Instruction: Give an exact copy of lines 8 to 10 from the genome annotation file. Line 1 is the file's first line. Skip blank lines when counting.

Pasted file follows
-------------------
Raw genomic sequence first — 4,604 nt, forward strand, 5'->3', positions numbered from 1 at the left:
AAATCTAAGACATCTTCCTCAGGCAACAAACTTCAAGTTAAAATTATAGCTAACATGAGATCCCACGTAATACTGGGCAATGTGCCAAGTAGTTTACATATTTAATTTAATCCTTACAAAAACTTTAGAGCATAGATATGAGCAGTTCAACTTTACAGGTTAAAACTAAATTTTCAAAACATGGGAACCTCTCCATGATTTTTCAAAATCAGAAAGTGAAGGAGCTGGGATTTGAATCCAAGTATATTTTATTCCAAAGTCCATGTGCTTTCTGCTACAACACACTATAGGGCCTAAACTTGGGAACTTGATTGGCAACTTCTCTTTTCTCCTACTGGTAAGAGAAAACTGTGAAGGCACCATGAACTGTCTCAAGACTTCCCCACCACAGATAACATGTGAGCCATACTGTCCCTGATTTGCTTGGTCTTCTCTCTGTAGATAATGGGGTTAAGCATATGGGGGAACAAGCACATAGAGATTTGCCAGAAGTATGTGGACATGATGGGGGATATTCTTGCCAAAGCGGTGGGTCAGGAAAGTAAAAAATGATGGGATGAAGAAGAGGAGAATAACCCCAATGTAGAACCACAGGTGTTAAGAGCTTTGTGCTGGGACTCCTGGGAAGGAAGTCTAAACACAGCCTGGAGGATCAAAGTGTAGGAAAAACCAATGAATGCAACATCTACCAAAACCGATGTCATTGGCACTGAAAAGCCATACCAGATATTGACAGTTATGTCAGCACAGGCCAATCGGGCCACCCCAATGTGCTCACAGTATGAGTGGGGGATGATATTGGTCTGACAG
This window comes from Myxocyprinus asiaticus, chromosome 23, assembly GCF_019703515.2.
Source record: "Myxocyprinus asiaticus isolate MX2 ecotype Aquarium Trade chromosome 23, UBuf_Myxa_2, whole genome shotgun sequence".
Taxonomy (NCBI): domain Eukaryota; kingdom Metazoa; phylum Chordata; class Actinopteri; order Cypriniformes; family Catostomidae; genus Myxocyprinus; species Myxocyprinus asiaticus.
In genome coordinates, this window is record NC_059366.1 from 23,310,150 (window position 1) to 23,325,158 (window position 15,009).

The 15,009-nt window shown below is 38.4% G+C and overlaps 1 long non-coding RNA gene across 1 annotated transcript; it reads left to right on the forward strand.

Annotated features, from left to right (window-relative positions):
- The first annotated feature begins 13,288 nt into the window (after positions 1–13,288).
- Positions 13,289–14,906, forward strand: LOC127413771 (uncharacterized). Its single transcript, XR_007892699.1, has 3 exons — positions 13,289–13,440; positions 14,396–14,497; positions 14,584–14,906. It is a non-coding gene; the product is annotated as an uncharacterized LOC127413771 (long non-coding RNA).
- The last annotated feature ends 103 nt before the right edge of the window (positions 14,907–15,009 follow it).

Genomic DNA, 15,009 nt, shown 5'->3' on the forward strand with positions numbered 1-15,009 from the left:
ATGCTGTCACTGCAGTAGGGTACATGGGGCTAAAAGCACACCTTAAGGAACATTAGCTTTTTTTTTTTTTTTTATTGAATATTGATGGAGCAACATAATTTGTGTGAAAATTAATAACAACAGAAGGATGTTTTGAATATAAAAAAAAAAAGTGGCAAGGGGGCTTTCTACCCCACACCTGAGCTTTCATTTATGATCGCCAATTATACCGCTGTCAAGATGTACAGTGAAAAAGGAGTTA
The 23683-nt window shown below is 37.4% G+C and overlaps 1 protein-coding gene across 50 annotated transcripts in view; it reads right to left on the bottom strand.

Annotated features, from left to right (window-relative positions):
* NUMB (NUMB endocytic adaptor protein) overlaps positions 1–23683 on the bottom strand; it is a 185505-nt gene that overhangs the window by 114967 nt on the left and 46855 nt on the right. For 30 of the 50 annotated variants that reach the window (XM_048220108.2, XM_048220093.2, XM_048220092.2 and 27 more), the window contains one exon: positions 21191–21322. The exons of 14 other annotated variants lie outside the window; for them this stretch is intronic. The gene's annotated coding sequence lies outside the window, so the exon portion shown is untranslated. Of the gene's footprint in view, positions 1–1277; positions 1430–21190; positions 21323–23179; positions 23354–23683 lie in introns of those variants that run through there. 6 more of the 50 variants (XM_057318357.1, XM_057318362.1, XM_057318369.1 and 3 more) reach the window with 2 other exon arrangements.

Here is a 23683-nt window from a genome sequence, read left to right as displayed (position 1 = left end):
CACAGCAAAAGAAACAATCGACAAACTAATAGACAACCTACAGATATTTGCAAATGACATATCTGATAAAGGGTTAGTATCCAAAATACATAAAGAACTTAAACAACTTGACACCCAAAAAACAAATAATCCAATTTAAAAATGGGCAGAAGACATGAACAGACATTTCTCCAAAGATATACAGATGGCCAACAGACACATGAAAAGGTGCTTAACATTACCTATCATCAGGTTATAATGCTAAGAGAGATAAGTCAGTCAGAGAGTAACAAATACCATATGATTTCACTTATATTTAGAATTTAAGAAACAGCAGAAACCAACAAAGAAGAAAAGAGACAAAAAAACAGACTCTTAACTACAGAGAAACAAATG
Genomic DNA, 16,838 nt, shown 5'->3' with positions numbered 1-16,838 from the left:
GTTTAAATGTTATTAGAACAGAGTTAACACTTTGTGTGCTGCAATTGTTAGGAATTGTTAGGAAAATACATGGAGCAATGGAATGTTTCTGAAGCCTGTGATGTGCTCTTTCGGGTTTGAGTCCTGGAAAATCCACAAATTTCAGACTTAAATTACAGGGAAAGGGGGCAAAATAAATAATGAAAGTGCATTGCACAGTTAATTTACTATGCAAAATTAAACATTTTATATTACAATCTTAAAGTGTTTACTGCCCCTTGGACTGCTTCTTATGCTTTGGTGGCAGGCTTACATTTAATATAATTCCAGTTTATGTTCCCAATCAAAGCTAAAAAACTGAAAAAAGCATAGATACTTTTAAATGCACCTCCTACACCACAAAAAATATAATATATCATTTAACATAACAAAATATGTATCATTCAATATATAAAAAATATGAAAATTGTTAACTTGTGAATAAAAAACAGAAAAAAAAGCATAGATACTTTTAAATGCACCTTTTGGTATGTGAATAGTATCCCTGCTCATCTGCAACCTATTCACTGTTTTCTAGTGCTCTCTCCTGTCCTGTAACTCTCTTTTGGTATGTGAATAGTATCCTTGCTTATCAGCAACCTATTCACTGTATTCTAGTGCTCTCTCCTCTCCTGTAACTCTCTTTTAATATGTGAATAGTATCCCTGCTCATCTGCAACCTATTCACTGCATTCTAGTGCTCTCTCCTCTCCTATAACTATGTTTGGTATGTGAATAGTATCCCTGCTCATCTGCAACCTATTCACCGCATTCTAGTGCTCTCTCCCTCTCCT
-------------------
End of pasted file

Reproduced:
Annotated features, from left to right (window-relative positions):
- The first annotated feature begins 13,288 nt into the window (after positions 1–13,288).
- Positions 13,289–14,906, forward strand: LOC127413771 (uncharacterized). Its single transcript, XR_007892699.1, has 3 exons — positions 13,289–13,440; positions 14,396–14,497; positions 14,584–14,906. It is a non-coding gene; the product is annotated as an uncharacterized LOC127413771 (long non-coding RNA).